Have You Read These Trans Books?
Being Emily by Rachel Gold
They say that whoever you are it’s okay, you were born that way. Those words don’t comfort Emily, because she was born Christopher and her insides know that her outsides are all wrong.
They say that it gets better, be who are you and it’ll be fine. For Emily, telling her parents who she really is means a therapist who insists Christopher is normal and Emily is sick. Telling her girlfriend means lectures about how God doesn’t make that kind of mistake.
Emily desperately wants high school in her small Minnesota town to get better. She wants to be the woman she knows is inside, but it’s not until a substitute therapist and a girl named Natalie come into her life that she believes she has a chance of actually Being Emily.
A story for anyone who has ever felt that the inside and outside don’t match and no one else will understand…
Beautiful Music for Ugly Children by Kristin Cronn-Mills
This is Beautiful Music for Ugly Children, on community radio 90.3, KZUK. Im Gabe. Welcome to my show.”” My birth name is Elizabeth, but Im a guy. Gabe. My parents think Ive gone crazy and the rest of the world is happy to agree with them, but I know Im right. Ive been a boy my whole life. When you think about it, Im like a record. Elizabeth is my A side, the song everybody knows, and Gabe is my B sidenot heard as often, but just as good. Its time to let my B side play. Winner of the 2014 Stonewall Book Award for Children’s and Young Adult Literature. Praise:Every so often a book comes along that is so sharp, so moving, so real, and so good, you want to press it into everyones hands and say, Read this! READ THIS!Courtney Summers, author of Cracked Up to Be and This is Not a Test.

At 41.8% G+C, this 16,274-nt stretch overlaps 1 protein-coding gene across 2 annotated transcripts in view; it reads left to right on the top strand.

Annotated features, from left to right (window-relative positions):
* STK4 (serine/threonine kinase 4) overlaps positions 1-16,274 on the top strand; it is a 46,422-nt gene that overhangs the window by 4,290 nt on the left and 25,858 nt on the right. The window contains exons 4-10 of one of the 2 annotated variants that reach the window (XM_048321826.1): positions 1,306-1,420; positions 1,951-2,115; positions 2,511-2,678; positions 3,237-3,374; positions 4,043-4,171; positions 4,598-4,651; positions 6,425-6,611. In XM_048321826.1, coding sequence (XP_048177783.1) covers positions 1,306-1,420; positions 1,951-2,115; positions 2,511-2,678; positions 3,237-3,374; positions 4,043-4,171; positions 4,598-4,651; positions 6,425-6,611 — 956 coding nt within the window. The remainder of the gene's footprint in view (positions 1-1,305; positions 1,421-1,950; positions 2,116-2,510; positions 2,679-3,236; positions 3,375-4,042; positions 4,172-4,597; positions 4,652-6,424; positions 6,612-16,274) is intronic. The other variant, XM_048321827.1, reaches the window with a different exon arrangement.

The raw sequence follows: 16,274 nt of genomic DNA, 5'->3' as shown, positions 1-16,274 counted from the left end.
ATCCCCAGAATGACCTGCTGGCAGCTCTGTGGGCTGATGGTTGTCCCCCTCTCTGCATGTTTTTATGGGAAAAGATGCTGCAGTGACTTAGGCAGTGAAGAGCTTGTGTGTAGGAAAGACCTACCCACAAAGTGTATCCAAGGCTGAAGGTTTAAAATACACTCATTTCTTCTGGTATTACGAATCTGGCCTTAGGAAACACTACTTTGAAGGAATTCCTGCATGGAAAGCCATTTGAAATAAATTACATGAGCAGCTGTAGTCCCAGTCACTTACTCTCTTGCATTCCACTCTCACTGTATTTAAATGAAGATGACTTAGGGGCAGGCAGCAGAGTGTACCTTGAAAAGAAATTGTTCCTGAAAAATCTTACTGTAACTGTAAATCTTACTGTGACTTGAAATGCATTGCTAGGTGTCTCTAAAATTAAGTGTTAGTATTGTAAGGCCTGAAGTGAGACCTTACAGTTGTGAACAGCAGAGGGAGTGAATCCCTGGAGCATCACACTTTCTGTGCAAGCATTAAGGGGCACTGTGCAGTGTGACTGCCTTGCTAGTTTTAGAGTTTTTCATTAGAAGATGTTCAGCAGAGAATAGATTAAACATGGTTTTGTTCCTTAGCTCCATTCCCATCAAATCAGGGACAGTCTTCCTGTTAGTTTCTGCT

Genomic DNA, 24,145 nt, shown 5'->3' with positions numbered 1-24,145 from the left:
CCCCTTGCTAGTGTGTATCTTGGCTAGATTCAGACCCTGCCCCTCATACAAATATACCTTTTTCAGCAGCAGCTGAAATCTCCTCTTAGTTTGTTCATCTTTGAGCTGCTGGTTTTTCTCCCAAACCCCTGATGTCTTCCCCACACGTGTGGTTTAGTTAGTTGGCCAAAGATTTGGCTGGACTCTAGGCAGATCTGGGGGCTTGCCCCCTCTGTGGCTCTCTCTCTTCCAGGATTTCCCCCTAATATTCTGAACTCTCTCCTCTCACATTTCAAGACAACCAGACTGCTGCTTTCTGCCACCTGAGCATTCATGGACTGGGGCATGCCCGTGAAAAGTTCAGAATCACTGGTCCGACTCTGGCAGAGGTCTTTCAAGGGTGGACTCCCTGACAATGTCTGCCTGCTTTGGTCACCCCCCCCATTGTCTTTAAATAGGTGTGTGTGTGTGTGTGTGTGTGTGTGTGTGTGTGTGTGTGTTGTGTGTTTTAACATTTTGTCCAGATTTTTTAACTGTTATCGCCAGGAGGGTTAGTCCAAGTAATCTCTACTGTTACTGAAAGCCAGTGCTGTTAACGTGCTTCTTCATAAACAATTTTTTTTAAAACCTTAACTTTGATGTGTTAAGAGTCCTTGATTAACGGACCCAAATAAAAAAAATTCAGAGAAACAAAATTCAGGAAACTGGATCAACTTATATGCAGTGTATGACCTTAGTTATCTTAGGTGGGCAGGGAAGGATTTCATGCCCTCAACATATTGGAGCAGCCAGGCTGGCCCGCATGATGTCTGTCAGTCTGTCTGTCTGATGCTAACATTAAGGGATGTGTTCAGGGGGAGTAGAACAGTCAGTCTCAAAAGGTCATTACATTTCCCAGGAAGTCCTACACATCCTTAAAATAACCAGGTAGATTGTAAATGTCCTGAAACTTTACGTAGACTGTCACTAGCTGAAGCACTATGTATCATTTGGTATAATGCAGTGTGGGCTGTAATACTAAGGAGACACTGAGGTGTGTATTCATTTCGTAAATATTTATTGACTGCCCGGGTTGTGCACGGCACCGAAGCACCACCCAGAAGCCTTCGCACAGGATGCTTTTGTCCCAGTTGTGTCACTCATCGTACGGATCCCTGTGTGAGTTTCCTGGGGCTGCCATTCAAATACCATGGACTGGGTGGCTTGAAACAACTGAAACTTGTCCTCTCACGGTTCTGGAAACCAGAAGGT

Whipping Girl by Julia Serano
A provocative manifesto, Whipping Girl tells the powerful story of Julia Serano, a transsexual woman whose supremely intelligent writing reflects her diverse background as a lesbian transgender activist and professional biologist. Serano shares her experiences and observations—both pre- and post-transition—to reveal the ways in which fear, suspicion, and dismissiveness toward femininity shape our societal attitudes toward trans women, as well as gender and sexuality as a whole.
Serano’s well-honed arguments stem from her ability to bridge the gap between the often-disparate biological and social perspectives on gender. She exposes how deep-rooted the cultural belief is that femininity is frivolous, weak, and passive, and how this “feminine” weakness exists only to attract and appease male desire.
In addition to debunking popular misconceptions about transsexuality, Serano makes the case that today’s feminists and transgender activist must work to embrace and empower femininity—in all of its wondrous forms.